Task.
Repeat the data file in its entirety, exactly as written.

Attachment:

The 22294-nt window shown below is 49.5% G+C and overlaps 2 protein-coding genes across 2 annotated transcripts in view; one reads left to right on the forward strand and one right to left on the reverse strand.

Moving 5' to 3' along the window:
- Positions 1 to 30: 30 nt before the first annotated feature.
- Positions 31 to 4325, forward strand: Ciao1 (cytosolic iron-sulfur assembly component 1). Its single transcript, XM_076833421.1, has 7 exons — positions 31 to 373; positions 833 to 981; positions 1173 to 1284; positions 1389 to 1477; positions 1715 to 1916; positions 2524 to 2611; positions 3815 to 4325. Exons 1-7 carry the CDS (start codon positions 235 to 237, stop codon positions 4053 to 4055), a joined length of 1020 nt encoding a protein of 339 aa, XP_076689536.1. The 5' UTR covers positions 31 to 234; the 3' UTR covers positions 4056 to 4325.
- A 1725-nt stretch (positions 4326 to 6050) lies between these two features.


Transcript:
The 22294-nt window shown below is 49.5% G+C and overlaps 2 protein-coding genes across 2 annotated transcripts in view; one reads left to right on the forward strand and one right to left on the reverse strand.

Moving 5' to 3' along the window:
- Positions 1 to 30: 30 nt before the first annotated feature.
- Positions 31 to 4325, forward strand: Ciao1 (cytosolic iron-sulfur assembly component 1). Its single transcript, XM_076833421.1, has 7 exons — positions 31 to 373; positions 833 to 981; positions 1173 to 1284; positions 1389 to 1477; positions 1715 to 1916; positions 2524 to 2611; positions 3815 to 4325. Exons 1-7 carry the CDS (start codon positions 235 to 237, stop codon positions 4053 to 4055), a joined length of 1020 nt encoding a protein of 339 aa, XP_076689536.1. The 5' UTR covers positions 31 to 234; the 3' UTR covers positions 4056 to 4325.
- A 1725-nt stretch (positions 4326 to 6050) lies between these two features.